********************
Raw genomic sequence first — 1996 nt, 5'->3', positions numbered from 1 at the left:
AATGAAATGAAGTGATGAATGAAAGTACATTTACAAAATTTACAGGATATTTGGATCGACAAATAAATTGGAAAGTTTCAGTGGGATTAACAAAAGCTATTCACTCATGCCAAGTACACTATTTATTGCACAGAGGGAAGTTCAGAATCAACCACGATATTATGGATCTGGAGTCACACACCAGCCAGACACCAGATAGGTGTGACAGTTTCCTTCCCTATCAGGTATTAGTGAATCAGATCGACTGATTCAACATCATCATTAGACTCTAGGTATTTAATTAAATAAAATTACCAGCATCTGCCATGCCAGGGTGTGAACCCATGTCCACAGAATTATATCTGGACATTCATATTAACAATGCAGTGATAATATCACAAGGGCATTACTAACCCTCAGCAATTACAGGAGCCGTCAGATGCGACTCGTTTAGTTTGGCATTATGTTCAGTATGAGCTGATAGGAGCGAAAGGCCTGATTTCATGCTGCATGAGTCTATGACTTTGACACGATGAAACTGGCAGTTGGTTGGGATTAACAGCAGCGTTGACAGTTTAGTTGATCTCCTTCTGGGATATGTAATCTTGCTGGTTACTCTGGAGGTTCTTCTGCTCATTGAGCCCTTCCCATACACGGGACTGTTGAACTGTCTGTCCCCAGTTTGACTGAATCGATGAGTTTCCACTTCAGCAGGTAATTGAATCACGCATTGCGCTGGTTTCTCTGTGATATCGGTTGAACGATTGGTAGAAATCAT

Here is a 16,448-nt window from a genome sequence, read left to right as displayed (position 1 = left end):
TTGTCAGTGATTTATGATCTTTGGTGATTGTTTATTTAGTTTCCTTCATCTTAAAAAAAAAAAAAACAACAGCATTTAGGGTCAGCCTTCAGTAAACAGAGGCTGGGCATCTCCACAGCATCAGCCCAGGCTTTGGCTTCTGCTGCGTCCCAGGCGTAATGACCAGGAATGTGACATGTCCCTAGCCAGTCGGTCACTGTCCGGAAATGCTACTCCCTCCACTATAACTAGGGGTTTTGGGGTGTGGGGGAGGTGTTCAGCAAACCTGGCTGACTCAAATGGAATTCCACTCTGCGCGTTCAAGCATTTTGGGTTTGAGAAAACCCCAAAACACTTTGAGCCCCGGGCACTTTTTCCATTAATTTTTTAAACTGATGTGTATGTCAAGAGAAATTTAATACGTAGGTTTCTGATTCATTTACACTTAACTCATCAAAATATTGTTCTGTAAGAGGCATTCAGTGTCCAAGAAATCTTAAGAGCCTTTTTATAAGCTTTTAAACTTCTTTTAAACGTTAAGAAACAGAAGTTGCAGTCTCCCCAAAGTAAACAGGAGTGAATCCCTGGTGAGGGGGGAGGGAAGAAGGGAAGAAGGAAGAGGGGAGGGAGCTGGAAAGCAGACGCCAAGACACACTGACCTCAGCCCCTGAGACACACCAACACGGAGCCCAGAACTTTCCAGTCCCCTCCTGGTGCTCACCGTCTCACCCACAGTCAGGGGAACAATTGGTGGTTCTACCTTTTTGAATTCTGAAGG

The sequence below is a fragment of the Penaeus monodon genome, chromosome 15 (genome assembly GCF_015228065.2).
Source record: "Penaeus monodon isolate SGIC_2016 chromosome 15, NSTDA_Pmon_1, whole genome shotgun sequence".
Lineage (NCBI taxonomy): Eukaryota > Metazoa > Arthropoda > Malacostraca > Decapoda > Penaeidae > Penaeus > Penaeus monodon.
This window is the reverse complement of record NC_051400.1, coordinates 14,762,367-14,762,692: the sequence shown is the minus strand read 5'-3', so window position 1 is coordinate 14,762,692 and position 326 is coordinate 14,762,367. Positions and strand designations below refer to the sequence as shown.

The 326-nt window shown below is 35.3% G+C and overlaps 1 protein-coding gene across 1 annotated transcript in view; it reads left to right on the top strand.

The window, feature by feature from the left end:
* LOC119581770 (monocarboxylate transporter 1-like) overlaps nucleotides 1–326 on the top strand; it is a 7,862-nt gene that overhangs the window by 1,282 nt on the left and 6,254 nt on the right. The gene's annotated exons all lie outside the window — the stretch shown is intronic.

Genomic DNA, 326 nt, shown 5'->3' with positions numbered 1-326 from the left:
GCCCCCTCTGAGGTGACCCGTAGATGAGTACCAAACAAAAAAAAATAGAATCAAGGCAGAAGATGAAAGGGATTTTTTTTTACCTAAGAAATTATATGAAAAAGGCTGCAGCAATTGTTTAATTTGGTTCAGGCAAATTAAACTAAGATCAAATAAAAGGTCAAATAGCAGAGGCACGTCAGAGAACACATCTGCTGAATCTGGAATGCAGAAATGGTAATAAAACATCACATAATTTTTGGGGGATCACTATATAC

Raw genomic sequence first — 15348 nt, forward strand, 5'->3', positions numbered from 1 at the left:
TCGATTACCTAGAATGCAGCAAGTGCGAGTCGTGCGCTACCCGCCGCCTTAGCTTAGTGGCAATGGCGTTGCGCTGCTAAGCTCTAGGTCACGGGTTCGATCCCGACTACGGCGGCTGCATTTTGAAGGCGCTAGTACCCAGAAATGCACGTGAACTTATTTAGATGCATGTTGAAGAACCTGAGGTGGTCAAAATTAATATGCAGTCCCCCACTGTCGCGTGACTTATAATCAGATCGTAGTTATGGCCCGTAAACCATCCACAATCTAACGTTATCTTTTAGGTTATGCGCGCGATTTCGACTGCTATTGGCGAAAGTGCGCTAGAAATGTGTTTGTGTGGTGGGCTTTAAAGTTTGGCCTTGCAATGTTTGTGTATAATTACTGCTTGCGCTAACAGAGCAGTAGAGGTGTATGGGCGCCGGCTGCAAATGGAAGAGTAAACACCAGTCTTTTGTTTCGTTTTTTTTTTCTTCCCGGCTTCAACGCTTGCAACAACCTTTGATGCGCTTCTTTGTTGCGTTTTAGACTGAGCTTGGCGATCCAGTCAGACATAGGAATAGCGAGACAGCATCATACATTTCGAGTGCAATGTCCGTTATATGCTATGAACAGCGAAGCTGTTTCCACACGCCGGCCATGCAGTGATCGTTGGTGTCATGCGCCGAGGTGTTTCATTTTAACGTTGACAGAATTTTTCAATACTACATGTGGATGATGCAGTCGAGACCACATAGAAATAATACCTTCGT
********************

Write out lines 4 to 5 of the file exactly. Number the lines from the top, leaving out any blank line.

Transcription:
TTGTCAGTGATTTATGATCTTTGGTGATTGTTTATTTAGTTTCCTTCATCTTAAAAAAAAAAAAAACAACAGCATTTAGGGTCAGCCTTCAGTAAACAGAGGCTGGGCATCTCCACAGCATCAGCCCAGGCTTTGGCTTCTGCTGCGTCCCAGGCGTAATGACCAGGAATGTGACATGTCCCTAGCCAGTCGGTCACTGTCCGGAAATGCTACTCCCTCCACTATAACTAGGGGTTTTGGGGTGTGGGGGAGGTGTTCAGCAAACCTGGCTGACTCAAATGGAATTCCACTCTGCGCGTTCAAGCATTTTGGGTTTGAGAAAACCCCAAAACACTTTGAGCCCCGGGCACTTTTTCCATTAATTTTTTAAACTGATGTGTATGTCAAGAGAAATTTAATACGTAGGTTTCTGATTCATTTACACTTAACTCATCAAAATATTGTTCTGTAAGAGGCATTCAGTGTCCAAGAAATCTTAAGAGCCTTTTTATAAGCTTTTAAACTTCTTTTAAACGTTAAGAAACAGAAGTTGCAGTCTCCCCAAAGTAAACAGGAGTGAATCCCTGGTGAGGGGGGAGGGAAGAAGGGAAGAAGGAAGAGGGGAGGGAGCTGGAAAGCAGACGCCAAGACACACTGACCTCAGCCCCTGAGACACACCAACACGGAGCCCAGAACTTTCCAGTCCCCTCCTGGTGCTCACCGTCTCACCCACAGTCAGGGGAACAATTGGTGGTTCTACCTTTTTGAATTCTGAAGG

The sequence below is a fragment of the Penaeus monodon genome, chromosome 15 (genome assembly GCF_015228065.2).